The visitor to Galilee today cannot fail to be struck by the situation of Nazareth. It lies in a hollow of the bold range of hills to the north of the fertile plain of Esdraelon, which has been the scene of some of the most famous battles of history, not the least important being that whereby Lord Allenby wrested Palestine from the dominion of the Turk. Many people speak of the Great War as Armageddon, a conflict of the nations foretold in the Scriptural use of that name, but how many realize that Armageddon lies in this very plain, and that it was one of the many spots upon which Jesus was able to look down from the hills surrounding his childhood’s home? Nazareth has charm and attractiveness even today; one feels that it was not an unsuitable setting for the earlier years of Jesus. At the time when the present writer visited it, the slopes of the hills were covered with verdure and lavishly spangled with the many-hued anemones referred to the discourses of Jesus as the lilies of the field. When Jesus wandered over these hills as a youth he noticed everything, as his public utterances prove – not only the flowers whose colouring surpassed Solomon in all his glory, but the birds of the air and the sheep on the hillsides. There they are still, unchanged, just as he knew them. The town abuts on the ancient caravan route from the territories of the north to Egypt on the south; it was no isolated community that dwelt there.

Noisy, chattering boys will compete with each other today for the privilege of showing you the house wherein he used to work. These youngsters will salute you scraps of broken English and French. Did the youngsters of Nazareth in Jesus; day pick up in a similar manner the language of the Roman invader and the Greek merchant? It is all but certain that at any rate they were familiar with the latter, for Greek was the lingua franca of the time throughout all the eastern portion of the vast Roman Empire. Galilee were extensively permeated by Greek influences, as we see from the very name of the region on the eastern side of the lake of Galilee called Decapolis; and the excavations which are now proceeding under British Government supervision tend to show that these influences had penetrated more deeply into the common life of the people than we have hitherto known. Dr. Macalister, in his Century of Excavation in Palestine, says that Jesus himself must  have been able to speak Greek, the colloquial Greek in which the New Testament is written, otherwise there would have been no point in drawing attention, as the gospels occasionally do, to some of the very ordinary Aramaic expressions to which he gave utterance on specific occasions. Other authorities are of opinion that some of the most important portions of his public teaching were delivered in Greek.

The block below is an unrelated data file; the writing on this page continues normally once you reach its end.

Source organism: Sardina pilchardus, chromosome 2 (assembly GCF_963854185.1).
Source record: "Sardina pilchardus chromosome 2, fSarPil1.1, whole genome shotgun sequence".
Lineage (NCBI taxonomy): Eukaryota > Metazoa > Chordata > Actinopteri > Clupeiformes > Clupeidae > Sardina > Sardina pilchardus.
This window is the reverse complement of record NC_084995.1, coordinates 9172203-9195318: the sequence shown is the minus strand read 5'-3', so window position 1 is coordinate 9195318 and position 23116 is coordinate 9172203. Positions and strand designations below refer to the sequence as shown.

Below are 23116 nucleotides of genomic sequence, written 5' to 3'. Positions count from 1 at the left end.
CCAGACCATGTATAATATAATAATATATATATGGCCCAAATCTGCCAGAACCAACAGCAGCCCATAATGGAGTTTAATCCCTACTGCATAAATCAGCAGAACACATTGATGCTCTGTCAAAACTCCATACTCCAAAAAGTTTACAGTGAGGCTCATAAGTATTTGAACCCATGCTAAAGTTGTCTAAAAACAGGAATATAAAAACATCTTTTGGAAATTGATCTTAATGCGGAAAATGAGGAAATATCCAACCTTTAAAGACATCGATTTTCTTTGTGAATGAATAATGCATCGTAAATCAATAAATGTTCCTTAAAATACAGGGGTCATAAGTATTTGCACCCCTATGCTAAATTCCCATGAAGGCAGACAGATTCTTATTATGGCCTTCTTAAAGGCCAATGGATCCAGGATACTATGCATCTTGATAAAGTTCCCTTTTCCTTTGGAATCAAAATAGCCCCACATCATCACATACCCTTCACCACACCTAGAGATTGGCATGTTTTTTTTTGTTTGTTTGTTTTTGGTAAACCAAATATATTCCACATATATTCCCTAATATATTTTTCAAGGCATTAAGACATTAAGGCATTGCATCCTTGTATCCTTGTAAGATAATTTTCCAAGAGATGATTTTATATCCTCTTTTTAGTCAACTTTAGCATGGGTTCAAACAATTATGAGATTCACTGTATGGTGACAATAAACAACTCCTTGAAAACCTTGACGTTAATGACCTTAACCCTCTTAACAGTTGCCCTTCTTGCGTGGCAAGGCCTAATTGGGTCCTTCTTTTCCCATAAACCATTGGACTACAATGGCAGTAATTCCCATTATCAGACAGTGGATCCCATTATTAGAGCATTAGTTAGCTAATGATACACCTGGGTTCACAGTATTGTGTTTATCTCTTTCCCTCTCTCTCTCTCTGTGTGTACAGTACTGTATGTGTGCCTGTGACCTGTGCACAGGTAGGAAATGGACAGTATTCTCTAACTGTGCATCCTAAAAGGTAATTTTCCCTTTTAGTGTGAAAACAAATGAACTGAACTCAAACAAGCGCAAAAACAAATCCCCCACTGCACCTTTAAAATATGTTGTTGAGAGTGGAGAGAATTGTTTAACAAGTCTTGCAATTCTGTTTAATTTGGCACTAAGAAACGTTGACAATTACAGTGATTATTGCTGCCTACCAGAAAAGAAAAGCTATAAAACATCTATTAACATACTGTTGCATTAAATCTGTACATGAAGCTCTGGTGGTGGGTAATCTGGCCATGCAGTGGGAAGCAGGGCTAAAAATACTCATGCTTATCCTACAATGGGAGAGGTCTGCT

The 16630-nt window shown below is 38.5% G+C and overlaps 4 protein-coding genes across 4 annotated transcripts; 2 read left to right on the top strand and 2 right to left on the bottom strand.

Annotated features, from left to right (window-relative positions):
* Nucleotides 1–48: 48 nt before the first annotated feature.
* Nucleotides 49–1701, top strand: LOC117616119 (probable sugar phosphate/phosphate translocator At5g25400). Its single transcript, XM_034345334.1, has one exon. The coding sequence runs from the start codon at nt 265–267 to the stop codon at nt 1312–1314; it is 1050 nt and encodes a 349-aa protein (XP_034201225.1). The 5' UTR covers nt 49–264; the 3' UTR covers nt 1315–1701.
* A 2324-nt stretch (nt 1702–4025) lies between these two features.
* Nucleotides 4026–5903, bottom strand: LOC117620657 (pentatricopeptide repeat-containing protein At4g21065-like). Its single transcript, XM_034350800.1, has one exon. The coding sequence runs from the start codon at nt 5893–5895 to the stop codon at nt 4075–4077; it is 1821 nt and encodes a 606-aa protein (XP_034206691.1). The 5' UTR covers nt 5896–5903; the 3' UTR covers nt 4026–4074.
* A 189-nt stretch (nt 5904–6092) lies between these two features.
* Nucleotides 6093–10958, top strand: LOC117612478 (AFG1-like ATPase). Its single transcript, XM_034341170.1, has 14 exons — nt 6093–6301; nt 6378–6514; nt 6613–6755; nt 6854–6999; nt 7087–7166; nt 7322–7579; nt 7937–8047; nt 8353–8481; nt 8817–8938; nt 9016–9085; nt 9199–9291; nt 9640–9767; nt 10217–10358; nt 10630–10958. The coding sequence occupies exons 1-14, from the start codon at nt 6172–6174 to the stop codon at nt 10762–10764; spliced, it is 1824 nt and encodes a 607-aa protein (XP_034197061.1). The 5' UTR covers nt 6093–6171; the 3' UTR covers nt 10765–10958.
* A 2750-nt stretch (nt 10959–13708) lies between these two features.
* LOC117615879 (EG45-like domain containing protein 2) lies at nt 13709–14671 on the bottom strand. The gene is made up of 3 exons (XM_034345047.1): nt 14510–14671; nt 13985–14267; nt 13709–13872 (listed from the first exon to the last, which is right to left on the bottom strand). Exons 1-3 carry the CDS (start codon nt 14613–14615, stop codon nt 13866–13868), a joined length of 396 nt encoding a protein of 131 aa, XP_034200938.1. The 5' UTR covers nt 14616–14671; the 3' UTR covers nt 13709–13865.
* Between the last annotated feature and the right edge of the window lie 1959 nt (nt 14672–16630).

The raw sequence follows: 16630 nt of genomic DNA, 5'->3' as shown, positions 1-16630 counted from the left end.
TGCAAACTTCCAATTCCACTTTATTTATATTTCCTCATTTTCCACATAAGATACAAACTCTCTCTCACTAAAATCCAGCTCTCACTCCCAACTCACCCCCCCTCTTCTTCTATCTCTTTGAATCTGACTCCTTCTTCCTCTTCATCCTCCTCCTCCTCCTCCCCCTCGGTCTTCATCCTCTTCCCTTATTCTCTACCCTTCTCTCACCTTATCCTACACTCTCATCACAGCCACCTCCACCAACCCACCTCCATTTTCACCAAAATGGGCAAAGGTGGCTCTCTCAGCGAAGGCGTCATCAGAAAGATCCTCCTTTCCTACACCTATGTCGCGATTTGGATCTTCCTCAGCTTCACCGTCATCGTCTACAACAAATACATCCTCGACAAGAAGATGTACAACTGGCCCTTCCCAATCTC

In the synagogue school at Nazareth he would be familiarised with the Old Testament Scriptures, and his recorded teaching shows that these had sunk deeply into his mind and heart. But there is reason to believe that his teaching did not stop at these. The contemporary literature now termed Apocalyptic, to which reference has already been made, must have influenced him to some extent, as it certainly did the minds of many who listened to him. We cannot understand the New Testament without taking this literature into account. Some portions of it have survived to the present day and are available in translations. Dr. Charles’s Between the Old and New Testaments, and Dr. Thomas Walker’s What Jesus Read, make the connection plain between the ruling ideas of the New Testament and those of such writings as the composite Book of Enoch and the Testaments of the Twelve Patriarchs, though the superiority of the former is manifest. That Jesus was acquainted with Apocalyptic is almost beyond question. It supplied him with much that he was able to take for granted in the audiences he addressed, though a careful comparison will show that he was not in the least limited by its somewhat fantastic notions and elaborate symbolism. The Old Testament has one example of Apocalyptic in the Book of Daniel, and the New Testament in the Book of Revelation.